Stamford softball coach Tony Esposito
You won’t find any quotes in this post from its subject, Tony Esposito. For one thing, no coach makes a more concerted effort to stay out of the spotlight than the leader of Stamford High School’s softball program. For another, no coach is more superstitious, and Esposito likely will consider this bad mojo leading up to Wednesday afternoon’s Class LL semifinal game with Southington.
But his obsession with staying out of the public limelight has taken away from what privately is expressed constantly by his colleagues: Esposito is not just one of the best high school coaches in Stamford, but one of the best softball coaches in the state.
The fact that the Black Knights have reached the Final Four is a testament both to a hard-working group of players and the leadership provided by Esposito. He guided the program to its only state title, in 2000, the same year he (Esposito will stress the team) won the first of his three FCIAC championships.
But perhaps the true measure of Esposito’s worth as a coach is that his teams have never underachieved and often overachieve. He has made a habit of getting the most out of his players, which is why he will be coaching a game Wednesday afternoon.
Esposito may not be willing to talk about himself, but his daughter, Shanna, gladly will. She pitched Trinity Catholic, her father’s alma mater, to league and state titles as a sophomore in 1996. For the last two seasons she has been an assistant for her father, working with the pitchers.
Stamford softball players celebrate after scoring a run during last Friday’s state quarterfinal win over Darien.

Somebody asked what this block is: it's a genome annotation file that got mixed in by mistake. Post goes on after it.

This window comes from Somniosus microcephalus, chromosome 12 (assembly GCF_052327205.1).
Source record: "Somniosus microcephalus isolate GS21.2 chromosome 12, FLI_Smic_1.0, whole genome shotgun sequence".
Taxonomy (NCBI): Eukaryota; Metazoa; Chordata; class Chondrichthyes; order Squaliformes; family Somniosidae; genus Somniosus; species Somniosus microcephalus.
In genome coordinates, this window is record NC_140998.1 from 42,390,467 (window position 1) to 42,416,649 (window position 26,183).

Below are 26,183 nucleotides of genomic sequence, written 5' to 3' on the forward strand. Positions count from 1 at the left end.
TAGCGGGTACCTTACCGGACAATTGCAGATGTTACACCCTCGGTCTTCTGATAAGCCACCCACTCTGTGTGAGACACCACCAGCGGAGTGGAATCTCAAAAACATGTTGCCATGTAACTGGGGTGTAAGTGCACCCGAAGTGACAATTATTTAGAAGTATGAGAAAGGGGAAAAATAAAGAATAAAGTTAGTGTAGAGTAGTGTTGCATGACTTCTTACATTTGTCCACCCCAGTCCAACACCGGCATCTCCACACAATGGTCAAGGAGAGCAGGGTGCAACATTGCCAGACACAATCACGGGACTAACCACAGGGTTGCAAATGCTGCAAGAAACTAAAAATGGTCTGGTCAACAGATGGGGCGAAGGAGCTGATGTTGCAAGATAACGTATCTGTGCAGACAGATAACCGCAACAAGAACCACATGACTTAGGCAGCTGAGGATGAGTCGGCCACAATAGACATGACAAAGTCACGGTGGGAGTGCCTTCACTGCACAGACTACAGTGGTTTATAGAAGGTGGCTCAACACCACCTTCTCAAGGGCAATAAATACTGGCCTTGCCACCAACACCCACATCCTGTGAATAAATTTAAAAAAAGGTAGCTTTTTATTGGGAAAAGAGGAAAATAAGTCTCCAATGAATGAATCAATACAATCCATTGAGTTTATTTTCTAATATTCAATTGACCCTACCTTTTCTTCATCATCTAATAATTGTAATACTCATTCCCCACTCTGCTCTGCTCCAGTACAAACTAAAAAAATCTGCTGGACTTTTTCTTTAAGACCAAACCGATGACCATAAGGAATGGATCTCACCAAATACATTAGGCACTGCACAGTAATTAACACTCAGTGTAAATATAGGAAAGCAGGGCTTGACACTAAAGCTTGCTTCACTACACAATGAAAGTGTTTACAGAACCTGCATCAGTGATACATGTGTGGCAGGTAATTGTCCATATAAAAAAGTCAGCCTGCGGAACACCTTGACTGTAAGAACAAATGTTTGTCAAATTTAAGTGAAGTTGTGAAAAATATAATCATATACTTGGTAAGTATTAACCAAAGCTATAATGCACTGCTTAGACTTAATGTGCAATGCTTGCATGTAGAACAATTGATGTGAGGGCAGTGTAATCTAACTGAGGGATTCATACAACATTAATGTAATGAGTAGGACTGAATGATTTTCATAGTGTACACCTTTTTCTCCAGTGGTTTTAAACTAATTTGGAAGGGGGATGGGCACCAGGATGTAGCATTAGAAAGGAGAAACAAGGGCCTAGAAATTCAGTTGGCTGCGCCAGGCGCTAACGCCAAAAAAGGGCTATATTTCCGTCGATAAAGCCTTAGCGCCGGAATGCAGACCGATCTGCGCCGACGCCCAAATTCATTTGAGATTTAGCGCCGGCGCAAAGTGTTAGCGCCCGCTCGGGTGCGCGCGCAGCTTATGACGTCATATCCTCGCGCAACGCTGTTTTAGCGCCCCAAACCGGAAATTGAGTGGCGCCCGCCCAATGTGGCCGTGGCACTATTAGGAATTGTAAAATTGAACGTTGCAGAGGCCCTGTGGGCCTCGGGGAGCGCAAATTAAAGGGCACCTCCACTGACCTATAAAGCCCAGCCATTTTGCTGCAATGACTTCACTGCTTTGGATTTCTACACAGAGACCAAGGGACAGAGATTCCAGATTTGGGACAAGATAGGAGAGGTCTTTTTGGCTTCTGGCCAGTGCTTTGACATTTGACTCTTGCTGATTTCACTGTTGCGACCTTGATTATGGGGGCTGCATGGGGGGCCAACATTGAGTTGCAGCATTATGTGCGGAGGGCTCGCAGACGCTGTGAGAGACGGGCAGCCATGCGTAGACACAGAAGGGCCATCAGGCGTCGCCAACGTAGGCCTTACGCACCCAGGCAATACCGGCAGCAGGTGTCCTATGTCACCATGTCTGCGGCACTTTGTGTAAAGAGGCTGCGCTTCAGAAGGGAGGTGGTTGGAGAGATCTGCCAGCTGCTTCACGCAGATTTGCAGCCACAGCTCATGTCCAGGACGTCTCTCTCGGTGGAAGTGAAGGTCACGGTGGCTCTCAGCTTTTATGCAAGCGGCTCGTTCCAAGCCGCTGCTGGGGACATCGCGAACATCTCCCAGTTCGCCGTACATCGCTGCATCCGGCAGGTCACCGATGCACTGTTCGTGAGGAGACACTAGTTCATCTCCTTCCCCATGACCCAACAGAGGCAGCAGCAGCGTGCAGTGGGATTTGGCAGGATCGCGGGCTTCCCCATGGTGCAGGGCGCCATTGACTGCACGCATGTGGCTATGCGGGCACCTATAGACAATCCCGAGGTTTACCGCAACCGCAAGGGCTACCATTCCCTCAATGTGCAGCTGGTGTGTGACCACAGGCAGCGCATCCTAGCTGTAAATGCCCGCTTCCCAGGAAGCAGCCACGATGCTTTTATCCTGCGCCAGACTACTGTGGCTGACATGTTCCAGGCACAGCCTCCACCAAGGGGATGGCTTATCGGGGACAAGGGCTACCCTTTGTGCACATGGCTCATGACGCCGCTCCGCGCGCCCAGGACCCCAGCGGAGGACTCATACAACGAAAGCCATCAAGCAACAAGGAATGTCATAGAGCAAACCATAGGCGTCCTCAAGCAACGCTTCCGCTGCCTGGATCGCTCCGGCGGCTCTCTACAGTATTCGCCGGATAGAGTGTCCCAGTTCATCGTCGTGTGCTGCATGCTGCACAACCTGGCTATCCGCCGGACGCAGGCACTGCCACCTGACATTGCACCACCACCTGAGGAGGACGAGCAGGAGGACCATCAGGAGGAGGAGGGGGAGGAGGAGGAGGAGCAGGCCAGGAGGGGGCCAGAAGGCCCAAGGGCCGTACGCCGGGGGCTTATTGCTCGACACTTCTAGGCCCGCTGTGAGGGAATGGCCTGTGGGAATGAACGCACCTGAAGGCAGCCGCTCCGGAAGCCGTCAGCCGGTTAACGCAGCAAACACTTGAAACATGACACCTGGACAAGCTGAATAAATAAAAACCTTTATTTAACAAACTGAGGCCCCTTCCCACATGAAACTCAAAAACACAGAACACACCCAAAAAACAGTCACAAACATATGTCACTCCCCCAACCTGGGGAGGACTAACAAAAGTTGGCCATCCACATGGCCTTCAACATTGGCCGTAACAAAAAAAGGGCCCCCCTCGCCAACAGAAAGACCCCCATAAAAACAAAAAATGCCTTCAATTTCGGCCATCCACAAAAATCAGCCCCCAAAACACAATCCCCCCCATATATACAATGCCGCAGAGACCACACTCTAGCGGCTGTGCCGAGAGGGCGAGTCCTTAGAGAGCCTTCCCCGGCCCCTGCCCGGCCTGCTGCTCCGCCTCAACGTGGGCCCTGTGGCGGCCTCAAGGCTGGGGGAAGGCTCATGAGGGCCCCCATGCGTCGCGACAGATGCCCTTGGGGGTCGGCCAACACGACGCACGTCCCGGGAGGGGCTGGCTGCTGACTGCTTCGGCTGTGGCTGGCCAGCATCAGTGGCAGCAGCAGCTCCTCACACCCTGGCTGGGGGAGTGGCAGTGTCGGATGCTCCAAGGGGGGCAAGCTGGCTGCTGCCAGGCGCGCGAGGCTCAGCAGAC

“It is wonderful,” Shanna said. “I kind of get emotional when I talk about it. When I went for the job I was nervous. I asked him if he was OK with it because I didn’t want it to be awkward. When I ended up getting the job, even though I am an assistant, I don’t question anything he does. I’m there to learn. He’s a mentor. I’m a sponge, trying to absorb everything.”
Many don’t realize Esposito was one of the most talented youth baseball players in Stamford history. He worked his way up from Little League, to the former Stamford Catholic, then played collegiately at Iona. Though they were two years younger, Esposito played against Bobby Valentine and current NBA referee Bennett Salvatore. Esposito also played basketball and ran cross country.
Esposito’s softball coaching career started in 1992 at Westhill, when Danielle Simoneau, who just led New Canaan to the FCIAC title, was the star pitcher. Esposito stayed at Westhill for three years, then took the next four off to follow Shanna before taking over at Stamford.
Not long after college, Esposito was an assistant baseball coach to the great Mickey Lione at Stamford Catholic. Like anyone who worked with Lione, the impact was huge. It also softened being in the spotlight on Sunday night, when Esposito was honored by the Stamford Old-Timers as their Mickey Lione Coach of the Year.
“It meant a lot to him because Mickey meant a lot to him,” Shanna said.
Esposito is popularly referred to as “Espo” by his players. He has mastered the fine line of being both respected and well-liked by the girls he coaches. One of his trademarks when his pitchers are throwing is to shout “Beauty.” Sometimes it is a compliment. Others it is trying to steal a call on a close pitch.”
Shanna had a great appreciation for her father’s coaching ability before joining his staff. Now she has been afforded a different view.
“I’ve learned being on the inside now,” she said. “It’s one thing from the outside looking in. I see him get into it and so over the top. I thought he was more impulsive than he actually is. I didn’t realize how thought-out everything was. I’d ask him why he did something and he’d give an exact reason.”
Shanna has also gleaned insight to one of the skills that has made her father such a successful coach.
“I envy the respect the girls have for him,” she said.
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